Identifying Workplace Hazards

A Job Hazard Analysis is an exercise in detective work. Your goal is to discover the following:

  • What can go wrong?
  • What are the consequences?
  • How could it arise?
  • What are other contributing factors?
  • How likely is it that the hazard will occur?

To make your job hazard analysis useful, document the answers to these questions in a consistent manner. Describing a hazard in this way helps to ensure that your efforts to eliminate the hazard and implement hazard controls help target the most important contributors to the hazard.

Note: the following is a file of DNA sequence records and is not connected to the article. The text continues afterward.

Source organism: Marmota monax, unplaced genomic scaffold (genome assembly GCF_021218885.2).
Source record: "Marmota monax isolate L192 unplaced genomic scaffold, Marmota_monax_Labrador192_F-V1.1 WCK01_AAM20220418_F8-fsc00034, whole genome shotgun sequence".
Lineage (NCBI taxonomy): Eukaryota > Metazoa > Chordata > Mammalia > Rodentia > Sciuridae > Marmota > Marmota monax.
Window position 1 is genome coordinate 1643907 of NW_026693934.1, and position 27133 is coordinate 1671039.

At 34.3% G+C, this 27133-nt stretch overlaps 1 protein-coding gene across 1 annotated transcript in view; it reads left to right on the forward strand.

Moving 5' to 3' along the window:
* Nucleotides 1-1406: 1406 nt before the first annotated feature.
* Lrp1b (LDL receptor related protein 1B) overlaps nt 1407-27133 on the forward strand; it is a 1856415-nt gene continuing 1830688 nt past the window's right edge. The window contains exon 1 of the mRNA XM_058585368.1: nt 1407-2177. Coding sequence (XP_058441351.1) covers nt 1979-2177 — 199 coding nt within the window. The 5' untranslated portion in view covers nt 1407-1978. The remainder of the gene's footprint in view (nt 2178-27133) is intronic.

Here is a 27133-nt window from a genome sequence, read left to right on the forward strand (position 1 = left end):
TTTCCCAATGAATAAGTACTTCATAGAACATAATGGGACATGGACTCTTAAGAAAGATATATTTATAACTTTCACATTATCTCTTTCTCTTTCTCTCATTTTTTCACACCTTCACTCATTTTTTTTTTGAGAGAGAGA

Good hazard scenarios describe:

  • Where it is happening (environment),
  • Who or what it is happening to (exposure),
  • What precipitates the hazard (trigger),
  • The outcome that would occur should it happen (consequence), and
  • Any other contributing factors.

A sample form found in Resources should help you organize your information to provide these details.

Rarely is a hazard a simple case of one singular cause resulting in one singular effect. More frequently, many contributing factors tend to line up in a certain way to create the hazard. Here is an example of a hazard scenario:

In the metal shop (environment), while clearing a snag (trigger), a worker's hand (exposure) comes into contact with a rotating pulley. It pulls his hand into the machine and severely injures his fingers (consequences) quickly.